EPA's objective at this time in promulgating this final FIP for NGS is to remedy the existing regulatory gap described in our 1999 and 2006 proposals. Today's action will make federally enforceable the emission limitations which NGS has historically followed and will ensure that NGS complies with the opacity limit of 20% and control measures for dust from coal and ash handling and storage operations. This final action will help to advance the goals of ensuring continued maintenance of the national ambient air quality standards and protecting visibility. Given the importance of these goals and the magnitude of emissions from the plant, EPA believes that making these limits federally enforceable is appropriate to protect air quality on the Reservation and is accordingly exercising its discretionary authority under sections 301(a) and 301(d)(4) of the Clean Air Act (“CAA”) and 40 CFR 49.11(a) to promulgate a FIP containing provisions to achieve these ends.
As explained in our proposal in this action, the SO 2 emissions limit in today's final rule is a short-term emissions limit, which will be enforceable in addition to the rolling 365 day average emission limit in the 1991 visibility FIP. For PM emissions, EPA is finalizing its proposal to federalize the emissions limits which NGS historically followed from the Arizona SIP. The Arizona SIP did not contain any nitrogen oxides (NO X) emissions limits for NGS, and today's final rule does not impose any limits on NO X. However, we note that NGS is subject to the Federal Acid Rain requirements under title IV of the Clean Air Act. NGS elected to comply early as a Phase I NO X facility which means NGS currently has a NO X limit of 0.40 lbs/MMbtu, per unit, on an annual basis. EPA will also address the emissions of NOx and PM separately through EPA's Regional Haze rule (codified at 40 CFR 51.308) to require best available retrofit technology for these pollutants, as discussed in more detail in our response to comments.
A. Summary of Final FIP Provisions
1. EPA is finalizing its proposal to limit particulate matter to 0.060 pounds per million british thermal units (lbs/MMbtu), and specifying at least three 60 minute sampling runs for each stack. Additionally, this final rule changes the averaging time for the particulate matter limit from the proposed 6 hour average to a three hour average based on three runs, each lasting approximately one hour. The particulate standard will be measured on a plant-wide basis and is also the way in which the State of Arizona has historically determined compliance at NGS.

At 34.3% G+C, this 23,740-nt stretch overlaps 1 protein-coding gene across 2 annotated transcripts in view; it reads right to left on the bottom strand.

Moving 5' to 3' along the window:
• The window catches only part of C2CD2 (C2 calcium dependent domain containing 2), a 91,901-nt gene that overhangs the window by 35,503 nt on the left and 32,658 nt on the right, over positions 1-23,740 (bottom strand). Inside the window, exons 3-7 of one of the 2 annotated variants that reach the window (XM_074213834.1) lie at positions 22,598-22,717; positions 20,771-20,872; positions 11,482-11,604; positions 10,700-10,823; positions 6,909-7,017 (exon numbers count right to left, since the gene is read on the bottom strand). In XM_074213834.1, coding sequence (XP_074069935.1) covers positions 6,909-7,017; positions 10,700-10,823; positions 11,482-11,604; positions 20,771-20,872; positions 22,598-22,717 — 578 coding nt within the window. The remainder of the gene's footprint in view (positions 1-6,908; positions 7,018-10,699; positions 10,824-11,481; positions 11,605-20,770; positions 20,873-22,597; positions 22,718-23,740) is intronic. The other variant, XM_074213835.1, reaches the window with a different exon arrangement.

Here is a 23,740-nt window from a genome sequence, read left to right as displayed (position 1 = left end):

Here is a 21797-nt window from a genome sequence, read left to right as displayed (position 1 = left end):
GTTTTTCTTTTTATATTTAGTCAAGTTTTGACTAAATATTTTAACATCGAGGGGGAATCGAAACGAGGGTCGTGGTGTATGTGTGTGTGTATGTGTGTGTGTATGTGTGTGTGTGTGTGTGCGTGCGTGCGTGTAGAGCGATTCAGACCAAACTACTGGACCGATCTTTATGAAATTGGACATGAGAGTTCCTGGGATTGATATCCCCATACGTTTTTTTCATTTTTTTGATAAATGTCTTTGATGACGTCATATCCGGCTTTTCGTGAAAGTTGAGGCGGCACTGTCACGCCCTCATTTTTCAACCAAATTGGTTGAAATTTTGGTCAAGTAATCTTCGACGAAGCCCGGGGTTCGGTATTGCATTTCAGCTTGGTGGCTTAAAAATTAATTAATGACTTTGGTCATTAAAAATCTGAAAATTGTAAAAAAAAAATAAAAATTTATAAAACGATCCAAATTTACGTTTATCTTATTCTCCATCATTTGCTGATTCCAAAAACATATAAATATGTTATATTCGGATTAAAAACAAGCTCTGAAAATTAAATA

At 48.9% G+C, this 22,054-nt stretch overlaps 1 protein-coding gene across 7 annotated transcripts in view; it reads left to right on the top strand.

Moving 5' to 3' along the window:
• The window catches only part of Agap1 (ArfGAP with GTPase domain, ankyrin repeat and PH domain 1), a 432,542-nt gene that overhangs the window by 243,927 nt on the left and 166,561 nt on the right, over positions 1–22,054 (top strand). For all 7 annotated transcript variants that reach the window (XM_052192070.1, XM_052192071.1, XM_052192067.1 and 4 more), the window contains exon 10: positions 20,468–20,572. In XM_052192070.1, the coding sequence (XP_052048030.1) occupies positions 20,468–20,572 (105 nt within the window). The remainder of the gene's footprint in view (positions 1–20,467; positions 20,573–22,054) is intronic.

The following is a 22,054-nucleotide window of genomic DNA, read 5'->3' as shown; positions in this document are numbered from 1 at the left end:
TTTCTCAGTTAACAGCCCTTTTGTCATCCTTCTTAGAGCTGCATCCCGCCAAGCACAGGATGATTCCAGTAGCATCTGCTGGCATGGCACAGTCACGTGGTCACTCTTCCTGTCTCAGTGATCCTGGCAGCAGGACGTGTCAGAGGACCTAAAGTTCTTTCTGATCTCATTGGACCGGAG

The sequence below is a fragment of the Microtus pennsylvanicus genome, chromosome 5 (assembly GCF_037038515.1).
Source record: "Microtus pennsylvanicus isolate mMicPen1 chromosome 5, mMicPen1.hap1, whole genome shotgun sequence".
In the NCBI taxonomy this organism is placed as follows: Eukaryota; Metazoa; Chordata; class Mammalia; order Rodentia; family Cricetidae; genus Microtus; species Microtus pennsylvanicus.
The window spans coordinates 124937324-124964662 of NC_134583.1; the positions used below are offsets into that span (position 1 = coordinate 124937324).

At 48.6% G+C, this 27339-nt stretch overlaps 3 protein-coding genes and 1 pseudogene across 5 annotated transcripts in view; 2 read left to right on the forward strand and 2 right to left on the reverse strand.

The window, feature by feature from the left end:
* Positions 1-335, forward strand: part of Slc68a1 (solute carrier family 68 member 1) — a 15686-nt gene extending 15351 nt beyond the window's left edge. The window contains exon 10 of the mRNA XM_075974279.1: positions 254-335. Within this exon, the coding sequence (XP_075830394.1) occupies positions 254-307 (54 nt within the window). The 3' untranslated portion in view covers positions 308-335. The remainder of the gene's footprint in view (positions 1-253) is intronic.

2. EPA is finalizing its proposal that opacity from each unit is limited to 20% averaged over any normal 6 minute period, excluding condensed water vapour, and 40% opacity, averaged over 6 minutes, during absorber upset transition periods. The final opacity standard excludes uncombined water droplets. NGS has opacity monitors on each of its stacks; water droplets, which will be present in all stacks because of the SO 2 scrubbers, cause inaccurate excess emission readings on the opacity monitors. Therefore, in the final rule excess opacity due to uncombined water droplets in the stack does not constitute an exceedance, but it will be reported on the quarterly excess emissions reports.
3. EPA is finalizing its proposal that SO 2 emissions are limited to 1 lb/MMbtu averaged over a three-hour period, on a plant-wide basis. The emissions limit for SO 2 was previously established in the Arizona SIP. The method of compliance determination has been changed from the proposal which based compliance on the sulfur content of coal. In the final rule, compliance is based on continuous emission monitoring (CEM). This change is being made because the Federal acid rain regulations require CEM monitoring, which is generally recognized as being more accurate and precise than monitoring the sulfur content of coal. NGS previously complied with the limit of 1 lb/MMbtu on a per-unit basis by using very low sulfur coal. Because NGS has now installed scrubbers to comply with the 1991 visibility FIP, however, NGS will be able to comply with its short-term limits by removing sulfur from the exhaust stream. This will allow NGS to purchase slightly higher sulfur coal; additionally, the plant-wide average allows one scrubber to be down for periodic maintenance (lasting usually 30 to 40 days) without requiring the purchase of specific low sulfur coal for use during the maintenance. In the final rule, as in the proposal, the actual SO 2 emissions from NGS will remain 90% lower on an annual basis than they were before the scrubbers were installed to comply with the 1991 visibility FIP. To ensure that NGS continues to meet this limit, this rule will finalize the proposal to limit SO 2 emissions to 1 lb/MMbtu on a 3 hour average limit. With the scrubbers in place, the plant-wide hourly emissions (tons per hour) will always be less than under the prior state limit, since at least one unit with its scrubber operating and removing SO 2 will be needed to meet the plant-wide SO 2 three hour limit.
4. EPA is finalizing its proposal that opacity is limited to 20 percent averaged over a six minute period for both the boiler stacks and for dust from emission associated with coal transfer and storage and other dust-generating activities. NGS is required to submit a description of the dust control measures.
II. Analysis of Major Issues Raised by Commenters